|Birth: ||Apr. 3, 1924|
|Death: ||Jul. 1, 2004|
Los Angeles County
Actor. Motion picture and stage actor who achieved legendary status in his own lifetime. The youngest of three children of alcoholic parents, he was left alone much of the time as a child. He was kicked out of military high school for riding a motorcycle through the halls, worked as a department store elevator operator and quit after four days due to his embarrassment in having to call out the lingerie floor. Prevented from enlisting in World War II due to his 4-F status, he moved to New York at age 19 to live with his sister Frances, where he studied at the Dramatic Workshop at the New School for Social Research in New York City. He was known for bringing "real" acting, on stage and screen, into main stream. His breakout role (1947) was on stage where he gave a groundbreaking performance in Tennessee Williams' play "A Streetcar Named Desire" as the brutal, animalistic ‘Stanley Kowalski'. Critics and patrons commented at the time that Never before had there been such a display of dangerous, brutal male beauty on an American stage. That performance together with "On the Waterfront," "The Wild One," and "The Godfather" earned him plaudits as one of the greatest actors of all time and perhaps the most influential of his generation. Over the course of his career, he was nominated for eight Oscars, winning two - "On the Waterfront" (1954) and "The Godfather" (1972). Two years before Brando declined his Oscar for Best Actor in the 1972 movie, "The Godfather", he'd applied to the Academy to replace the one he'd won for "On the Waterfront" (1954), which had been stolen. He was one of the innovators of the Method acting technique in American film. His signature was considered so valuable to collectors, that many personal checks he wrote were never cashed because his signature was usually worth more than the amount on the check. He appears on the front sleeve of the Beatles' classic album Sgt. Pepper's Lonely Hearts Club Band as ‘Johnny' in "The Wild One". He championed a number of social causes during his lifetime, helping out minorities in American, including African American's and Native Americans. Among many other accolades, he was ranked #13 in Empire (UK) magazine's "The Top 100 Movie Stars of All Time" list, was chosen by Empire magazine as one of the 100 Sexiest Stars in film history (#14), and was ranked #12 in Entertainment Weekly's Top 100 Entertainers of All Time. Since 1966 he owned a private island in the South Pacific, the Polynesian atoll known as Tetiaroa, llived a very secluded life and rarely made public appearances. (bio by: Debbie)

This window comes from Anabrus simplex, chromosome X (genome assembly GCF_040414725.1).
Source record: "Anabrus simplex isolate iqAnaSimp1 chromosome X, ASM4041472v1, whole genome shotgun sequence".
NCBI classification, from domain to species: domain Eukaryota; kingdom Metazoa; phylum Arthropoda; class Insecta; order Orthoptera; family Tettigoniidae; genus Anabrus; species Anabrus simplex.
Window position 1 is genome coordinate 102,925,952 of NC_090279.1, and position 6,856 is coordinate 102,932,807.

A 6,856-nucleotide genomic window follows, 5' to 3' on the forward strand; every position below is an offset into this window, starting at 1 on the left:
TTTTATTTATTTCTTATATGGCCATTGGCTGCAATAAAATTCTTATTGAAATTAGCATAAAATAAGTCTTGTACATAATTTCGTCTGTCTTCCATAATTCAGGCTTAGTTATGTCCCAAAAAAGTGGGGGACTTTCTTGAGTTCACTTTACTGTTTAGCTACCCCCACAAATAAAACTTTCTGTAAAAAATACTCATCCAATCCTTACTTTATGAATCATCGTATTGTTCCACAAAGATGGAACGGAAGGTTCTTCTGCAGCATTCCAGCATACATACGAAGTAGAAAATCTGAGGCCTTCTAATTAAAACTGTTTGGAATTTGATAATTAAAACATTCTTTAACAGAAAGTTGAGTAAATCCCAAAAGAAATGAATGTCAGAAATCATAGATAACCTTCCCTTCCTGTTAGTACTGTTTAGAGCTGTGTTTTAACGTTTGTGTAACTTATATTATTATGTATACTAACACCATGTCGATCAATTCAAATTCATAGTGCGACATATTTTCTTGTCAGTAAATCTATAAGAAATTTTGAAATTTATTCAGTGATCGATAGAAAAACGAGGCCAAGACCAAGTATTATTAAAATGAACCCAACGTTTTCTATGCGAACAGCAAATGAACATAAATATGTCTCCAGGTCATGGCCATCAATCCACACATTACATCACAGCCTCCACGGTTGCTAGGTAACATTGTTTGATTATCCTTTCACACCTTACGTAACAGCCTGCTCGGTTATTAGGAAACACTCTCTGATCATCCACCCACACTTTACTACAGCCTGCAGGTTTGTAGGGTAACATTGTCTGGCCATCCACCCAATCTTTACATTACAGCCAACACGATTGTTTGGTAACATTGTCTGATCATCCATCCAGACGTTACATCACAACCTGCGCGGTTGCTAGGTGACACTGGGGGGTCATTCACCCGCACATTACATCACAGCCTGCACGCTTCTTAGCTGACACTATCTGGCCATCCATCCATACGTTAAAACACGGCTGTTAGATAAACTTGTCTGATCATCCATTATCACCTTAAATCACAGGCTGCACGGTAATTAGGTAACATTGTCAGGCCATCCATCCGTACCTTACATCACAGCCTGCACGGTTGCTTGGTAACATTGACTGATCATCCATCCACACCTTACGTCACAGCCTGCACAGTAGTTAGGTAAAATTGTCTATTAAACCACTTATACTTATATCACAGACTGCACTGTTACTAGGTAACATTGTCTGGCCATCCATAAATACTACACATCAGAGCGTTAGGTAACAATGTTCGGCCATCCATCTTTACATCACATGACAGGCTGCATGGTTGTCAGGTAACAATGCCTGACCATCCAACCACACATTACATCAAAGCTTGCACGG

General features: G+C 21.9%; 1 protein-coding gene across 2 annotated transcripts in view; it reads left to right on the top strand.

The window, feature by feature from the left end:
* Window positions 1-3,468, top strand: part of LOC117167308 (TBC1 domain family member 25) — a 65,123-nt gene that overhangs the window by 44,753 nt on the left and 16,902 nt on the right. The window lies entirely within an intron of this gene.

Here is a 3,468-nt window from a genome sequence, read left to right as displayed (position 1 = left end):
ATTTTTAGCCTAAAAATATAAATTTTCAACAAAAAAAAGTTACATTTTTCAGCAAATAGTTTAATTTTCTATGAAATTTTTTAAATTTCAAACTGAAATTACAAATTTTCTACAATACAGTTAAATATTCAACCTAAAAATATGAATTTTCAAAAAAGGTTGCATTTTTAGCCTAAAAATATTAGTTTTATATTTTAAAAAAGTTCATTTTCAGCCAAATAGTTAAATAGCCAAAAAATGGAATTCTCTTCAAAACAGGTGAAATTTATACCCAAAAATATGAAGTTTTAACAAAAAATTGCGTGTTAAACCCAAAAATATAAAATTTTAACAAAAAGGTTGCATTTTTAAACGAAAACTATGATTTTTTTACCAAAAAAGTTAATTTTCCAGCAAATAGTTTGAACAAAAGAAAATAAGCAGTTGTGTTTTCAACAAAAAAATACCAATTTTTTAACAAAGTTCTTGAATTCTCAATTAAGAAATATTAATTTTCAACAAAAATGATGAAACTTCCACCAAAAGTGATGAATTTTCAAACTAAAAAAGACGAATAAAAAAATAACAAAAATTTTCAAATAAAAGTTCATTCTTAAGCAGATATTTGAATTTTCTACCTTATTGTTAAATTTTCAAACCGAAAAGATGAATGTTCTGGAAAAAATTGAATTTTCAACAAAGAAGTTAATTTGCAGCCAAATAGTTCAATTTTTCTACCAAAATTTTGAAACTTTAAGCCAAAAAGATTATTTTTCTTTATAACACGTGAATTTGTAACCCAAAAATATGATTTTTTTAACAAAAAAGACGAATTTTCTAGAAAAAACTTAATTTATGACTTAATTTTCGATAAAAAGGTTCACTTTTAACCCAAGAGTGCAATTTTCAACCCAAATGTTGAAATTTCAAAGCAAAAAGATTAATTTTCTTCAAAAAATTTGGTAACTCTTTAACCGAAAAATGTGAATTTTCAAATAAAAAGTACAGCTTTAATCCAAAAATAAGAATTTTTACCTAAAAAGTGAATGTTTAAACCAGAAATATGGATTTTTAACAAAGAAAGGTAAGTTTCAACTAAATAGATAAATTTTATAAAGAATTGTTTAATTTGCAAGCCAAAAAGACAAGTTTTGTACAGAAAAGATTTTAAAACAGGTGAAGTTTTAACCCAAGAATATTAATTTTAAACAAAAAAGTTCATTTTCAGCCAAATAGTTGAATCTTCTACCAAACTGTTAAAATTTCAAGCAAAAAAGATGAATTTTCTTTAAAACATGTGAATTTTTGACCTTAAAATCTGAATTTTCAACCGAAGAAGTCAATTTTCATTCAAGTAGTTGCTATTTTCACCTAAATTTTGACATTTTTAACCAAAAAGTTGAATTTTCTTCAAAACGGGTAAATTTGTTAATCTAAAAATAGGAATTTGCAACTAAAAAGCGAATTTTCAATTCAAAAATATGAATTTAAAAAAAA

Christian Brando (1958 - 2008)*
Cheyenne Brando (1970 - 1995)*
Cause of death: Pulmonary fibrosis, a condition that involves scarring of the lungs.
Cremated, Ashes scattered.
Specifically: Ashes scattered in multiple locations, specifically Tahiti and Death Valley, California. The ashes of his close friend, actor Wally Cox, were also scattered in the Death Valley location at the same time.
Maintained by: Find A Grave
Originally Created by: The Mountie
Record added: Jul 02, 2004
Find A Grave Memorial# 9026023
Added by: Anonymous
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Added: Mar. 7, 2014
Added: Mar. 6, 2014
Marlon...I still enjoy watching "A Streetcar Named Desire"....for the grittiness of your performance and the electricity you generated in your youth. Your charisma was off the charts! Todays young actors can't hold a candle to you! The class of acting ...(Read more)|
Added: Feb. 26, 2014
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